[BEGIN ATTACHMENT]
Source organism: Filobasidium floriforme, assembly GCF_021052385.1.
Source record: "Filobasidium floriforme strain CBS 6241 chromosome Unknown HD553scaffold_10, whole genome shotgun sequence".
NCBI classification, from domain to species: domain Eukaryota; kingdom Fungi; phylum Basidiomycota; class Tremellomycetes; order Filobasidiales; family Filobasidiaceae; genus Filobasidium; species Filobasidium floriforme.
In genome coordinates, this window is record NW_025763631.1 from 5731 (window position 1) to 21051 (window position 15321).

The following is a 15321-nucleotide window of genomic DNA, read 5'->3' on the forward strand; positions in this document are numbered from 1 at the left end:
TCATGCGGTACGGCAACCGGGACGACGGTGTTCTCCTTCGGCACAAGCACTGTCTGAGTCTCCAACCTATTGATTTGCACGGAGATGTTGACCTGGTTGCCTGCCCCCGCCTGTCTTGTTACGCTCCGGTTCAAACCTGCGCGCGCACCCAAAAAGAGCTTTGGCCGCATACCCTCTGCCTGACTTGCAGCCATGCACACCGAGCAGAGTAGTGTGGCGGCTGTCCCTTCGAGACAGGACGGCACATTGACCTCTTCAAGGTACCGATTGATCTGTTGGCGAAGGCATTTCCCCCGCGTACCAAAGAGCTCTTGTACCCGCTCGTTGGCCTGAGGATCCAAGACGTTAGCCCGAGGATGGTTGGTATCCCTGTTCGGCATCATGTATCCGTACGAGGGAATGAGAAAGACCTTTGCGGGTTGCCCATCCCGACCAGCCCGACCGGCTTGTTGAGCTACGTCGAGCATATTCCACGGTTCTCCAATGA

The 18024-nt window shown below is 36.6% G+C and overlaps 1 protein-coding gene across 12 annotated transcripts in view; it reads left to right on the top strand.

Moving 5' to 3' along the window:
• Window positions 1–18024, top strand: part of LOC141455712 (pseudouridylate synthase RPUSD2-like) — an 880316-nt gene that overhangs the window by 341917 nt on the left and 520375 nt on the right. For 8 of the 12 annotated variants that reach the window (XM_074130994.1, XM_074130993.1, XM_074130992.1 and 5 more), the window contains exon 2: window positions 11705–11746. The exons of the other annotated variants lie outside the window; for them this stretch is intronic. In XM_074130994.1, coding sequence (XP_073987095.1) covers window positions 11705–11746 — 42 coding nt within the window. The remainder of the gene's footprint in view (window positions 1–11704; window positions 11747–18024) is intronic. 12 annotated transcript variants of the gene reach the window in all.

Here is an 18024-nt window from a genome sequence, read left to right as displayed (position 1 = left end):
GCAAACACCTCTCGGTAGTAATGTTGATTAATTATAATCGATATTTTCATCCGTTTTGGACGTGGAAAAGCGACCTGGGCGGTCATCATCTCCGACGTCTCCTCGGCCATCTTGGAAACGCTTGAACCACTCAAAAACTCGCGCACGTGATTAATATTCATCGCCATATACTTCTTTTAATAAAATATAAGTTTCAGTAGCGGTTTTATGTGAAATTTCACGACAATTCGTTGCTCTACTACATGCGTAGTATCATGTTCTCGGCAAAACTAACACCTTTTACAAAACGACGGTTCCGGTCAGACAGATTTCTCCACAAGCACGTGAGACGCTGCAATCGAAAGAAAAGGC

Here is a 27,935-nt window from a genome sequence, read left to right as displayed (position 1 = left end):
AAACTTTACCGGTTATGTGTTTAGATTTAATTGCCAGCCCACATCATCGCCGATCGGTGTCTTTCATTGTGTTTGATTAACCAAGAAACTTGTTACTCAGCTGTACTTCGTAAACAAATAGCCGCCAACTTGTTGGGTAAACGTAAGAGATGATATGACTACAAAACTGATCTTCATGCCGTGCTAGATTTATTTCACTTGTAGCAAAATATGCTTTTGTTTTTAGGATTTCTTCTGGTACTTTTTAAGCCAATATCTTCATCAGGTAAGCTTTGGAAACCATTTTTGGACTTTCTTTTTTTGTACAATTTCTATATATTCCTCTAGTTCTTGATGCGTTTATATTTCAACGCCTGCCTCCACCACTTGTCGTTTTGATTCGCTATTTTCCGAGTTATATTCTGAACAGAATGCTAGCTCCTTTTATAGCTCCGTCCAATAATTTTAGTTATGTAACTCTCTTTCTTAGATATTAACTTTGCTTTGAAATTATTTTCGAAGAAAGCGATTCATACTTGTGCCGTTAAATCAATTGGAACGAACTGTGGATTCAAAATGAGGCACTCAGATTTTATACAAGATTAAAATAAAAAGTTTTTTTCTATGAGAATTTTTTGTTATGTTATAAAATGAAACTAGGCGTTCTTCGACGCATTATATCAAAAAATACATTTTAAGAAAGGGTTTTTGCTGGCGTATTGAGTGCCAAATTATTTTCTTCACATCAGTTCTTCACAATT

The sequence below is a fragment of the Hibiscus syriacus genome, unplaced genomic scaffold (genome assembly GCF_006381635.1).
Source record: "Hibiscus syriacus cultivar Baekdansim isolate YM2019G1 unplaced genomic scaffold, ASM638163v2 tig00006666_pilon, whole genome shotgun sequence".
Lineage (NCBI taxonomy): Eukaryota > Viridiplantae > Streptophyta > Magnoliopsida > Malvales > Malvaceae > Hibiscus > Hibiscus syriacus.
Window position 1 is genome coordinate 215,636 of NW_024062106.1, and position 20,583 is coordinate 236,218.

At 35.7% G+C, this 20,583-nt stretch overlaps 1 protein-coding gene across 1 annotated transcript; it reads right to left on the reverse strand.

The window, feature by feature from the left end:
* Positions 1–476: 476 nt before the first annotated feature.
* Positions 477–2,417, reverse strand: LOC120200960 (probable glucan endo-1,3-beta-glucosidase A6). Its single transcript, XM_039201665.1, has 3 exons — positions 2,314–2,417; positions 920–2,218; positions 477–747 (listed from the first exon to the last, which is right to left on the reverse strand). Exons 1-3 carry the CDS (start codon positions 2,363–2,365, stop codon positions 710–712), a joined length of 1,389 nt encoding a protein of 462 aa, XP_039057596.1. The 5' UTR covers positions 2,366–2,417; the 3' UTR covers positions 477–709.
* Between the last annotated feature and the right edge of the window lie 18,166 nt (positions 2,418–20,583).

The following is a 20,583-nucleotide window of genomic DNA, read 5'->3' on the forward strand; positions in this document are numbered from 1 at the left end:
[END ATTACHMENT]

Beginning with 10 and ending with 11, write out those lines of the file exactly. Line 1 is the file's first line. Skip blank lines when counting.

Here is an 18024-nt window from a genome sequence, read left to right as displayed (position 1 = left end):
GCAAACACCTCTCGGTAGTAATGTTGATTAATTATAATCGATATTTTCATCCGTTTTGGACGTGGAAAAGCGACCTGGGCGGTCATCATCTCCGACGTCTCCTCGGCCATCTTGGAAACGCTTGAACCACTCAAAAACTCGCGCACGTGATTAATATTCATCGCCATATACTTCTTTTAATAAAATATAAGTTTCAGTAGCGGTTTTATGTGAAATTTCACGACAATTCGTTGCTCTACTACATGCGTAGTATCATGTTCTCGGCAAAACTAACACCTTTTACAAAACGACGGTTCCGGTCAGACAGATTTCTCCACAAGCACGTGAGACGCTGCAATCGAAAGAAAAGGC